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Windows 7 stuck on WELCOME SCREEN!! HELP :(

Last response: in Windows 7
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February 25, 2012 6:22:24 AM

So I go on Windows, and I get to the welcome screen, after I enter my password, the spinney loader thingy just goes forever. I have to manually shut down and start back up multiple times before I can successfully logon again. After I finally got on, I saved the even log into a file, this includes all events since i turned it on and it got stuck. This occurance of the stuck welcome screen happens every once in a while please help me! Here is my events log (sorry no minidump or anything like that):

http://www.mediafire.com/?pe1d8b72pg90v06

THANKS SO MUCH! Souring the web was no help, yet another problem that Windows users have, that can seemingly only be helped with a restore or re install with no actual knowledge of the problem.

More about : windows stuck screen

a b $ Windows 7
February 25, 2012 11:31:37 AM

It might be helpful to list the hardware...
Well the thing is that sometimes running updates can scramble the batch files or drivers. And that causes problems when starting up, and a simple way to fix that is to
put the win 7 disk in the drive and select "upgrade." Which, reloads the default operating system files, but does not erase your programs or personal files.
And then other times, people load "free" security programs from the internet, and they load multiple security programs, like "sweepers" "cleaners" etc...which can also cause a lot of problems. (AVOID THIS)
And last, there may just be a hardware problem, so what is the hardware?
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Best solution

a b $ Windows 7
February 25, 2012 12:19:42 PM

Without knowing what kind of mystery hardware were talking about here, can't really help.

Could be something as simple as incorrect dimm voltage.

Have you tried booting to your Windows disk and choosing repair?
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a b $ Windows 7
February 25, 2012 12:40:42 PM

Don't tell me, let me guess....Asus board?
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a b $ Windows 7
February 25, 2012 12:56:42 PM

You really don't need to guess.....you COULD read his member config...
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February 25, 2012 1:55:17 PM

Yeah sorry guys, here it is:
AMD athlon x3 3.0ghz
ASUS M4a88td -v evo /USB3
WD 500gb blue (I just got it, and I know it works)
sapphire HD4800 1gb Vapor X
500 w PSU
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a b $ Windows 7
February 25, 2012 2:14:11 PM

Check your dimm voltage in bios and make sure it's set to what the sticker on the dimm says.

If that's ok try to do a repair by booting to your windows disc. (set dvd drive as 1st boot device first)
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February 25, 2012 5:11:03 PM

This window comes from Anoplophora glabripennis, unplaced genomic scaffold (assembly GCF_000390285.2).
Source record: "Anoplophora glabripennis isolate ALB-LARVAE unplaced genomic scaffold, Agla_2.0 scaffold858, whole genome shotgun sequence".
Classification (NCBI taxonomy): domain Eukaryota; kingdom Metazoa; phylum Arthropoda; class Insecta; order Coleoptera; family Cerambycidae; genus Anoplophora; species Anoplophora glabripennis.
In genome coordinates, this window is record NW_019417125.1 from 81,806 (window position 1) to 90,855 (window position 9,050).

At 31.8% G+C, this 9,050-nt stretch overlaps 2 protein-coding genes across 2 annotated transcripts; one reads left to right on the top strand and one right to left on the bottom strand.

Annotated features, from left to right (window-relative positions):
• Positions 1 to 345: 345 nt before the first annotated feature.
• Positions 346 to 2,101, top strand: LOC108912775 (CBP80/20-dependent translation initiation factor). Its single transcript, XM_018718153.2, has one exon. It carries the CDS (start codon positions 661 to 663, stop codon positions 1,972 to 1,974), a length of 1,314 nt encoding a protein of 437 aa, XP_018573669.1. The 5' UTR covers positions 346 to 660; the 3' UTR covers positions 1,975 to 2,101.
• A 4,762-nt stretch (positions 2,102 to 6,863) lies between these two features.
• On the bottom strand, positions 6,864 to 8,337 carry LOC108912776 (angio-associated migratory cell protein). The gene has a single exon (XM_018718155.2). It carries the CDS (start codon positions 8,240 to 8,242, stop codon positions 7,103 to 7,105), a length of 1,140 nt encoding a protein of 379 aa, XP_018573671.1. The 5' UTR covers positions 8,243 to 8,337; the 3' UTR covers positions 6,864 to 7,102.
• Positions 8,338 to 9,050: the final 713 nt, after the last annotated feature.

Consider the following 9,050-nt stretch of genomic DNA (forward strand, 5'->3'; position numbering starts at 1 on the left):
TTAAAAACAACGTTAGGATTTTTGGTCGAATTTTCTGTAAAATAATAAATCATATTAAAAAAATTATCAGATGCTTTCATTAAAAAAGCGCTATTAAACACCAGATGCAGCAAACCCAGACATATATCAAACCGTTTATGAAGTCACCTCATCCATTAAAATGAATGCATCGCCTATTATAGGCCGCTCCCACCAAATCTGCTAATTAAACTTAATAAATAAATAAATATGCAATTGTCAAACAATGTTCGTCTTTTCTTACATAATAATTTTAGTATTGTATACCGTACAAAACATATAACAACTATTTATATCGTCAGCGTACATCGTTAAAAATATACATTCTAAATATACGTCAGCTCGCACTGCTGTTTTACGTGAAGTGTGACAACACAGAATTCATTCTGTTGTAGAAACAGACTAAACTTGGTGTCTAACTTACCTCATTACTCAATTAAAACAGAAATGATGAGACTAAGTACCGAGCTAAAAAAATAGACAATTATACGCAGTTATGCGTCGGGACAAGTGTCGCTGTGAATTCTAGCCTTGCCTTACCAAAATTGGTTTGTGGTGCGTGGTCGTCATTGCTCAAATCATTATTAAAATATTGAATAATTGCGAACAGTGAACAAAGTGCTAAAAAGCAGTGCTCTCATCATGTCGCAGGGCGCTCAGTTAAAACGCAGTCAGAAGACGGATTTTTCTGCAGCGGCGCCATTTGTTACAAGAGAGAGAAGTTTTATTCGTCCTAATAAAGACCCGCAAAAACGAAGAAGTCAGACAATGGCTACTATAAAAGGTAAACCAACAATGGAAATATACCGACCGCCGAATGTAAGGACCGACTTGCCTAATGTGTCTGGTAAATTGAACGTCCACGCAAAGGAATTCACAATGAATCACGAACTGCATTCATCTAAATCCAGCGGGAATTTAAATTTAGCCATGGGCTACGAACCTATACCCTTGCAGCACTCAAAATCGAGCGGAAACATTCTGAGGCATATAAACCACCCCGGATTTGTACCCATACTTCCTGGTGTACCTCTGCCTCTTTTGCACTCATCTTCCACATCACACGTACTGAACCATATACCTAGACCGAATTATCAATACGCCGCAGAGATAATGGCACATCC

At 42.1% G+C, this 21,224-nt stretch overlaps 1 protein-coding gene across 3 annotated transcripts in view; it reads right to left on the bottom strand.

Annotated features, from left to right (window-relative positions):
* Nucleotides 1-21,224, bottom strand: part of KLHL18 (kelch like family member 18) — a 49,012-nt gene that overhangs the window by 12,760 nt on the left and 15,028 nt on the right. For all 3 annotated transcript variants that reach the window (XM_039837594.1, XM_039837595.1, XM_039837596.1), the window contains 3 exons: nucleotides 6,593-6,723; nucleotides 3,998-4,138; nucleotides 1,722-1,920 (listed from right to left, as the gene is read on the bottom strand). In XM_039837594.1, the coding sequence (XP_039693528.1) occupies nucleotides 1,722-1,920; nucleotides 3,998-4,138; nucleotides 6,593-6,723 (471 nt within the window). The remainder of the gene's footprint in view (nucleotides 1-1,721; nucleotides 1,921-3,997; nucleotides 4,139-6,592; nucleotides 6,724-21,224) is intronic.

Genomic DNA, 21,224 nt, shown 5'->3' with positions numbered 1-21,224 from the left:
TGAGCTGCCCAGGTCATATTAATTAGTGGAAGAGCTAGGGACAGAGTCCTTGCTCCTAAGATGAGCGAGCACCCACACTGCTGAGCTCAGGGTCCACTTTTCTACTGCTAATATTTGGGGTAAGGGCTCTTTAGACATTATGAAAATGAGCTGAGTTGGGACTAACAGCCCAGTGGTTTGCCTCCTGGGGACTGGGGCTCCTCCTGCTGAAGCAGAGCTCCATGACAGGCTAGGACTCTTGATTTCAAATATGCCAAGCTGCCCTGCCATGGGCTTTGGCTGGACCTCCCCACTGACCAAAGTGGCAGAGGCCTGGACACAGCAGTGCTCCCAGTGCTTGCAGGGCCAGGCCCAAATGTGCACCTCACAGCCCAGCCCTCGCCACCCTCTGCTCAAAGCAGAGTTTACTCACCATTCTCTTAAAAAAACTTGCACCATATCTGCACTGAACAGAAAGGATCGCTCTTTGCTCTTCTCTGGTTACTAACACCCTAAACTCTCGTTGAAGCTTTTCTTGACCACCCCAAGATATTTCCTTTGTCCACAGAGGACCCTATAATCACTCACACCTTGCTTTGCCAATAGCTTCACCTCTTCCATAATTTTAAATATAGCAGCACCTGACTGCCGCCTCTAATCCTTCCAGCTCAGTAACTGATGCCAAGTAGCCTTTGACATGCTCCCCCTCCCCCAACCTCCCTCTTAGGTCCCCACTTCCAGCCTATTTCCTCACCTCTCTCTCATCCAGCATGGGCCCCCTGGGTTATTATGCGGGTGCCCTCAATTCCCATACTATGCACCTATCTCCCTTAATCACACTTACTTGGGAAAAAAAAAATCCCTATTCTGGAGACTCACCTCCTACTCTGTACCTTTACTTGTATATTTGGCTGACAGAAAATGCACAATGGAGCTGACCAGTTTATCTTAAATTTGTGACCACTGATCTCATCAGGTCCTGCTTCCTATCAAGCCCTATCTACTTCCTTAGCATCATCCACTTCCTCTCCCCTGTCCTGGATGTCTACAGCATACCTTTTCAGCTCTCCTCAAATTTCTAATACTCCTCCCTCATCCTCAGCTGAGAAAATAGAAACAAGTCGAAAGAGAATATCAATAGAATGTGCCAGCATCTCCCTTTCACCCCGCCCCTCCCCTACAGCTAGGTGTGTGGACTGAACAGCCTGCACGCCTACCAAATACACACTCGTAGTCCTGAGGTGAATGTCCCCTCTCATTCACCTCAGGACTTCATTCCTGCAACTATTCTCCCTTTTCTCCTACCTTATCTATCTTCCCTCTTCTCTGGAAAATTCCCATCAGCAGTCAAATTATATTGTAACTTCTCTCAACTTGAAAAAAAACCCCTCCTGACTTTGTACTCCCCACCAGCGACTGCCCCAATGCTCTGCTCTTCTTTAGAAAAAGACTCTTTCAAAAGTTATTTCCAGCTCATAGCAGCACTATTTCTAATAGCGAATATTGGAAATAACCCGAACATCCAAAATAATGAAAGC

Thanks geek, will do! Could itt be something with ccleaner, I used it recently?
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a b $ Windows 7
February 26, 2012 1:27:55 PM

You may have deleted something Windows needs, that's why I suggest a repair.
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February 27, 2012 1:35:42 AM

it's set to what the sticker on the dimm says.
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a b $ Windows 7
February 27, 2012 2:04:57 PM

cllaer said:
it's set to what the sticker on the dimm says.


How do yo know, and who is "The Prophecy"? So Jeteroll, Cllaer, and The Prophecy are all the same person?
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March 4, 2012 5:36:25 PM

I'm also having the same issue. It sometimes happens when I do a cold boot(I take it that it means hitting the power button when it is completely off). When i hold down power button to turn it off completely when it gets stuck, if I restart it boots into Windows fine. A part of me wonders if it has to do with the temperature of the room, but I use an SSD not a HDD.

Crucial M4 CT064M4SSD2 2.5" 64GB SATA III MLC Internal Solid State Drive (SSD)
Intel Core i3-2100 Sandy Bridge 3.1GHz LGA 1155 65W Dual-Core Desktop Processor Intel HD Graphics 2000 BX80623I32100
ASRock H61M/U3S3 LGA 1155 Intel H61 HDMI SATA 6Gb/s USB 3.0 Micro ATX Intel Motherboard
IN WIN Dragon Slayer Black 0.6mm SECC MicroATX Mini Tower Computer Case
G Skill Ripjaws Series 1600mhz 2x4GB RAM
Antec Green Earthwatts 380
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March 15, 2012 6:34:44 PM

geekapproved said:
How do yo know, and who is "The Prophecy"? So Jeteroll, Cllaer, and The Prophecy are all the same person?

no I dont even know those guys or what theey were talking about.
:p 
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March 15, 2012 6:35:41 PM

Best answer selected by Jeteroll.
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October 25, 2012 12:13:38 PM